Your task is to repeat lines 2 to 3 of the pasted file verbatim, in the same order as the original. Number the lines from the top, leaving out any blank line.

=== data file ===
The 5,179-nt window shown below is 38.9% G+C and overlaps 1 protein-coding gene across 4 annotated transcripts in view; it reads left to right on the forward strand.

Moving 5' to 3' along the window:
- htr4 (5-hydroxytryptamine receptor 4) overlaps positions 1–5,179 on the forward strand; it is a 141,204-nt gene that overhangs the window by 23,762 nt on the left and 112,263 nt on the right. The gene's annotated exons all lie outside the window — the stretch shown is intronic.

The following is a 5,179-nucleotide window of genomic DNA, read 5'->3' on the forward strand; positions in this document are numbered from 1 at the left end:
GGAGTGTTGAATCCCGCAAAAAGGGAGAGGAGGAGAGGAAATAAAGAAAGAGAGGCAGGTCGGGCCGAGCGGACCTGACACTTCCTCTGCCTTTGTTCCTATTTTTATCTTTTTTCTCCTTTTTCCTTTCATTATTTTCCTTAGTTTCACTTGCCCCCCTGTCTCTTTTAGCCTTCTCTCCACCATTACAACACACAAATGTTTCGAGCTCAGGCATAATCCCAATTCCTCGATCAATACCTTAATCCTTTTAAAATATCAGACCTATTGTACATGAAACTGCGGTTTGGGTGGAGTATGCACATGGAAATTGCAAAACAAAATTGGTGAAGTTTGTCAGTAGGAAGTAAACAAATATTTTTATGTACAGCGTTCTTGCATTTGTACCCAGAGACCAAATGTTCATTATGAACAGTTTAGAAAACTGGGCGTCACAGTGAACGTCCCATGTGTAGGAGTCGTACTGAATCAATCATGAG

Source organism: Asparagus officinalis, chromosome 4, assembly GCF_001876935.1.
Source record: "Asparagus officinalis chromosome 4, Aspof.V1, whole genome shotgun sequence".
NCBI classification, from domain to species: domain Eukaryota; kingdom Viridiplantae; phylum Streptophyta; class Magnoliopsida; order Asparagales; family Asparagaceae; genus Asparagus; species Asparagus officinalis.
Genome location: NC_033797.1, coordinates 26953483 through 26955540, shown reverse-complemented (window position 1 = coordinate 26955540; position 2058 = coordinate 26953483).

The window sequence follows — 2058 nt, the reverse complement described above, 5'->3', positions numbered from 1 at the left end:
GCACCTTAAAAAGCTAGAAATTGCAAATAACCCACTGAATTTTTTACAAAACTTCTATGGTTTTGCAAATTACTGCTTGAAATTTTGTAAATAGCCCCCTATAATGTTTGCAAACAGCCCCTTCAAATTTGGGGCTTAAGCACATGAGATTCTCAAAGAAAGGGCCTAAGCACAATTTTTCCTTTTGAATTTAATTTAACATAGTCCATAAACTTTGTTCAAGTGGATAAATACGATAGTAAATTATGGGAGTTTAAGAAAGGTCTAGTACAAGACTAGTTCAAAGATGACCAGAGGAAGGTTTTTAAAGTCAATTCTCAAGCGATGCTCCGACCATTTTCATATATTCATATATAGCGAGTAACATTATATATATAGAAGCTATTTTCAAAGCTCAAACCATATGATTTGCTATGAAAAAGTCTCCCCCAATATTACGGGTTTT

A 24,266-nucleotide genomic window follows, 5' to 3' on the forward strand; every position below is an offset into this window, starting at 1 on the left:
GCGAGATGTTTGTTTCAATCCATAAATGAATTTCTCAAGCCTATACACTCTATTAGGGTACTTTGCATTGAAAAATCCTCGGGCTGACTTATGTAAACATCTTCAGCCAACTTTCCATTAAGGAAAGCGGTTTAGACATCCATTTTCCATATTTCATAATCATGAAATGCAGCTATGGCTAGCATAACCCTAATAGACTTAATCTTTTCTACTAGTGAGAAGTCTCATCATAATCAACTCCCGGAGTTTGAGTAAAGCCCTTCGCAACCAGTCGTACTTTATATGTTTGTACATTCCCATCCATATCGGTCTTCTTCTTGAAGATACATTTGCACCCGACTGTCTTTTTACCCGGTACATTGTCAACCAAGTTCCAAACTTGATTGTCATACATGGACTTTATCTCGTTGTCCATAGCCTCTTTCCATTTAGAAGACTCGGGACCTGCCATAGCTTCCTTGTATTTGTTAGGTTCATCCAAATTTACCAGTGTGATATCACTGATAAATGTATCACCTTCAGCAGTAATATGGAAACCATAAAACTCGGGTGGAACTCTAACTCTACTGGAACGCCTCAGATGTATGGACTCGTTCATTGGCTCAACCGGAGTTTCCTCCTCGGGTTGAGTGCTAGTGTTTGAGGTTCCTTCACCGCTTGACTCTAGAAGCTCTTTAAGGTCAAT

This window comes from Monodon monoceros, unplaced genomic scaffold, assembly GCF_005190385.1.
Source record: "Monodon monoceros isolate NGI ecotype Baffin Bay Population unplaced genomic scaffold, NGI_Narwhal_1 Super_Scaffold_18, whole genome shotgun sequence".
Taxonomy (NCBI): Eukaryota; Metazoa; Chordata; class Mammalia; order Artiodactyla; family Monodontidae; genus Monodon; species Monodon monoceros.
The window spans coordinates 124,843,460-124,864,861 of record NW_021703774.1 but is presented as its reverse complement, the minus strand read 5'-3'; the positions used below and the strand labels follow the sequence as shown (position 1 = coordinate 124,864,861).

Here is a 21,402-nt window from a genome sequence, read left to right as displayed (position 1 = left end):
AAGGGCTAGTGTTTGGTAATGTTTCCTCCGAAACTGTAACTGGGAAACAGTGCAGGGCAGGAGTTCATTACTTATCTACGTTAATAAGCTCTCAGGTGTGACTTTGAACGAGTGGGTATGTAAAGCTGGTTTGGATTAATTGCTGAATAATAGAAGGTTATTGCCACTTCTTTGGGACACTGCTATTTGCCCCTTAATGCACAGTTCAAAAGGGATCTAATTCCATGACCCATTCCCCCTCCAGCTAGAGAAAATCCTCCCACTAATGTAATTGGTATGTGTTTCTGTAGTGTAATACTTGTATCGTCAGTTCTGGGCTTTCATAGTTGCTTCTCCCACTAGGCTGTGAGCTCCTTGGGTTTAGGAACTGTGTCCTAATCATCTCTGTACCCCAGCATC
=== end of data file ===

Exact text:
Moving 5' to 3' along the window:
- htr4 (5-hydroxytryptamine receptor 4) overlaps positions 1–5,179 on the forward strand; it is a 141,204-nt gene that overhangs the window by 23,762 nt on the left and 112,263 nt on the right. The gene's annotated exons all lie outside the window — the stretch shown is intronic.